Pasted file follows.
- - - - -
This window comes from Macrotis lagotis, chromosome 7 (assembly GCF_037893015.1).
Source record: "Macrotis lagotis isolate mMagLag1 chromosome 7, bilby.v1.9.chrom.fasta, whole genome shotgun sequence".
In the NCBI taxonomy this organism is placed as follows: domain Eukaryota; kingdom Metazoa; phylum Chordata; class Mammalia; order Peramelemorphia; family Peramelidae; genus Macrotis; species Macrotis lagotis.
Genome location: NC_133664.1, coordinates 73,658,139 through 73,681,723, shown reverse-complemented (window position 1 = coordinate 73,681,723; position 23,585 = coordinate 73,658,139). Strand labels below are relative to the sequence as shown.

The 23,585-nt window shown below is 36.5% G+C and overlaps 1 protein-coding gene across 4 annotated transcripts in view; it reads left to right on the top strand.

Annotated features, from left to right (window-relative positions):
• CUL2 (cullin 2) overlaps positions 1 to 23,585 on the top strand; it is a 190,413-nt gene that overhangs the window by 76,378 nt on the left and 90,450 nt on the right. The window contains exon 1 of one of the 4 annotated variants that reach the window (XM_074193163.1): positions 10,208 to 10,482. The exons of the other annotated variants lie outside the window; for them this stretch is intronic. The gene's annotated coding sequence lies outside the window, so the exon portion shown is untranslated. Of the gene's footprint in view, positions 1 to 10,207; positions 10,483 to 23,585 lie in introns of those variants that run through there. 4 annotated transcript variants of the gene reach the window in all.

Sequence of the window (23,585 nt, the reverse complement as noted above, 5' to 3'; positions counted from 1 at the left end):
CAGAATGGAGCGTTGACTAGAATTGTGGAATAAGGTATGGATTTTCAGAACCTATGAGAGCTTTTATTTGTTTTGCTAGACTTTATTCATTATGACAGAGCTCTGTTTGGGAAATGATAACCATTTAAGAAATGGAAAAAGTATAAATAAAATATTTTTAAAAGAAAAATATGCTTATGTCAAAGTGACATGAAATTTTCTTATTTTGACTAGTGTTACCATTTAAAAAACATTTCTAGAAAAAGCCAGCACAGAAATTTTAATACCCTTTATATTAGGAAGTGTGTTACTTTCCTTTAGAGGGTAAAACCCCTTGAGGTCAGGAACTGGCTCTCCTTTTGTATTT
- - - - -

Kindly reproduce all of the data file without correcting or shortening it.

This window comes from Macrotis lagotis, chromosome 7 (assembly GCF_037893015.1).
Source record: "Macrotis lagotis isolate mMagLag1 chromosome 7, bilby.v1.9.chrom.fasta, whole genome shotgun sequence".
In the NCBI taxonomy this organism is placed as follows: domain Eukaryota; kingdom Metazoa; phylum Chordata; class Mammalia; order Peramelemorphia; family Peramelidae; genus Macrotis; species Macrotis lagotis.
Genome location: NC_133664.1, coordinates 73,658,139 through 73,681,723, shown reverse-complemented (window position 1 = coordinate 73,681,723; position 23,585 = coordinate 73,658,139). Strand labels below are relative to the sequence as shown.

The 23,585-nt window shown below is 36.5% G+C and overlaps 1 protein-coding gene across 4 annotated transcripts in view; it reads left to right on the top strand.

Annotated features, from left to right (window-relative positions):
• CUL2 (cullin 2) overlaps positions 1 to 23,585 on the top strand; it is a 190,413-nt gene that overhangs the window by 76,378 nt on the left and 90,450 nt on the right. The window contains exon 1 of one of the 4 annotated variants that reach the window (XM_074193163.1): positions 10,208 to 10,482. The exons of the other annotated variants lie outside the window; for them this stretch is intronic. The gene's annotated coding sequence lies outside the window, so the exon portion shown is untranslated. Of the gene's footprint in view, positions 1 to 10,207; positions 10,483 to 23,585 lie in introns of those variants that run through there. 4 annotated transcript variants of the gene reach the window in all.

Sequence of the window (23,585 nt, the reverse complement as noted above, 5' to 3'; positions counted from 1 at the left end):
CAGAATGGAGCGTTGACTAGAATTGTGGAATAAGGTATGGATTTTCAGAACCTATGAGAGCTTTTATTTGTTTTGCTAGACTTTATTCATTATGACAGAGCTCTGTTTGGGAAATGATAACCATTTAAGAAATGGAAAAAGTATAAATAAAATATTTTTAAAAGAAAAATATGCTTATGTCAAAGTGACATGAAATTTTCTTATTTTGACTAGTGTTACCATTTAAAAAACATTTCTAGAAAAAGCCAGCACAGAAATTTTAATACCCTTTATATTAGGAAGTGTGTTACTTTCCTTTAGAGGGTAAAACCCCTTGAGGTCAGGAACTGGCTCTCCTTTTGTATTT